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Helping Children Cope with Loss and Grief

Over the last year, so much has been lost during the pandemic. Children may have lost a loved one, the ability to spend time with friends, the opportunity to play sports or engage in other hobbies, the chance to attend prom, and valuable learning time in the classroom (to name a few). The loss of everything from a life to the normalcy in a daily routine can seem intense and overwhelming, especially when it’s happening all at once. Helping children cope with loss is vital in developing their ability to adapt to their new day-to-day routine and be resilient as the world adjusts to a new normal in the coming months.

How Children Cope with Loss

There are two main models for outlining the stages of grief:


Model #1 - The 5 Stages of Grief:

  1. Denial
  2. Anger
  3. Bargaining
  4. Depression
  5. Acceptance


Model #2 – The 7 Stages of Grief:

  1. Shock and denial
  2. Pain and guilt
  3. Anger and bargaining
  4. Depression
  5. Upward turn
  6. Reconstruction
  7. Acceptance and hope

You can click here to learn more about each model from Healthline. No matter which model you prefer to use, it’s important to understand that not everyone follows the stages in the exact same order. The experience of grief will vary daily and can even evolve over an individuals’ entire lifetime. Referencing these models is helpful to get a general idea of what a child may be going through, but it should not be assumed that the path is being followed in the exact manner listed.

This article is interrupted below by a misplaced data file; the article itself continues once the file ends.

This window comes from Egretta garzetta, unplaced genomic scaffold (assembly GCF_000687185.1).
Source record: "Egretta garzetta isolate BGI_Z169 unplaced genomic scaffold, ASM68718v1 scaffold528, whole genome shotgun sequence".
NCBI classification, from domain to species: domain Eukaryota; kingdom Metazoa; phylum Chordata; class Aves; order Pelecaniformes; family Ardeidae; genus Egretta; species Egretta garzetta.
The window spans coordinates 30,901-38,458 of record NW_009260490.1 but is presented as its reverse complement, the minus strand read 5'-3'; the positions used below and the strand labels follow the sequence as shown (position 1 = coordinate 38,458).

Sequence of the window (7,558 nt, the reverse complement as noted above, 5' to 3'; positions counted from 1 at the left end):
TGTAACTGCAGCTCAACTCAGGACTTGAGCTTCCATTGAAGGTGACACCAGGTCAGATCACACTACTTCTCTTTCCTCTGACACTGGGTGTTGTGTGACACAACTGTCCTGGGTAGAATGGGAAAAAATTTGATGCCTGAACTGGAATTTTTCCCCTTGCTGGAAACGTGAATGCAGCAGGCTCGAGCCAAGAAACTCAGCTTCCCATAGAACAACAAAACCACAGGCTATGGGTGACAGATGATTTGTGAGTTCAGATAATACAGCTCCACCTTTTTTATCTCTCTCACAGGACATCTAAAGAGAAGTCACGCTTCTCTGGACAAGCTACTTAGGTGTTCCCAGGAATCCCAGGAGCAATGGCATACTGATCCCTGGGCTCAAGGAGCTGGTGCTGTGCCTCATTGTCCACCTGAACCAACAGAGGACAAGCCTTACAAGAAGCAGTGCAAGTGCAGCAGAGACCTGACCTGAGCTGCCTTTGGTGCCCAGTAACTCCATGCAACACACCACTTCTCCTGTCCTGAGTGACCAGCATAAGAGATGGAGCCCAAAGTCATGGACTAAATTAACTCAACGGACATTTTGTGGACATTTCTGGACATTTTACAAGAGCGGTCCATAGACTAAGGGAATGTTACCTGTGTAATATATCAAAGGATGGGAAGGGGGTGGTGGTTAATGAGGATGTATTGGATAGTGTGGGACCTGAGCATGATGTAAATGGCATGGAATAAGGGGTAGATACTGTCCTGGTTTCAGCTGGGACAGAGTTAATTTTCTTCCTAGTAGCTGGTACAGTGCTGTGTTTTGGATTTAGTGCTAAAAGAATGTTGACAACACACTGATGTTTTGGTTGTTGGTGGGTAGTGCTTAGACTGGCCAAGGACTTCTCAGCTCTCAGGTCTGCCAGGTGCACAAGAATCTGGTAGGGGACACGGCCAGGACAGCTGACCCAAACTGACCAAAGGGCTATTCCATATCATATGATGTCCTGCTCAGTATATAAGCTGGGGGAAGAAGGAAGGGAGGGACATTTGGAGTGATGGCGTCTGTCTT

Recognizing the Signs & Symptoms of Grief in Children

As children work their way through the stages of grief, they may express it in a variety of ways, and they might not express it the same way as an adult would. Here are the main signs symptoms of grief in children according to Verywell Family:

  • Difficulty concentrating
  • Sleeping problems
  • Academic struggles
  • Anxiety and clinginess
  • Developmental regression (i.e., wetting the bed or reverting to bottles)
  • Changes in behavior (i.e., acting out at home or school)
  • Changes in play (i.e., acting out death in pretend play)
  • Feelings of guilt surrounding the cause of the grief

Helping Children Cope with Loss as a School Nurse

Once you recognize that a child is grieving a loss, how can you help? Offering your health office as a place that children can come to talk or just take a break will be valuable as they experience shifts in emotions and behaviors. One resource you may be able to use as you support a grieving child is psychologist William Worden’s “Tasks of Grieving”:


  1. Accept the reality of the loss
  2. Experience the pain of grief
  3. Adjust to an environment without the loss
  4. Find a way to embark on a new life


For a deeper dive into helping children cope with loss, the National Association for School Nurses offers a course, Recognizing Childhood Bereavement as a Public Health Issue Impacting Students, which is designed to provide grief and trauma education and awareness, along with suggestions that will assist school professionals in supporting students while fostering growth and resilience. And if you’d like to do more research on this topic, below is a list of resources you may find helpful:


To shop MacGill’s selection of bereavement resources, click here.

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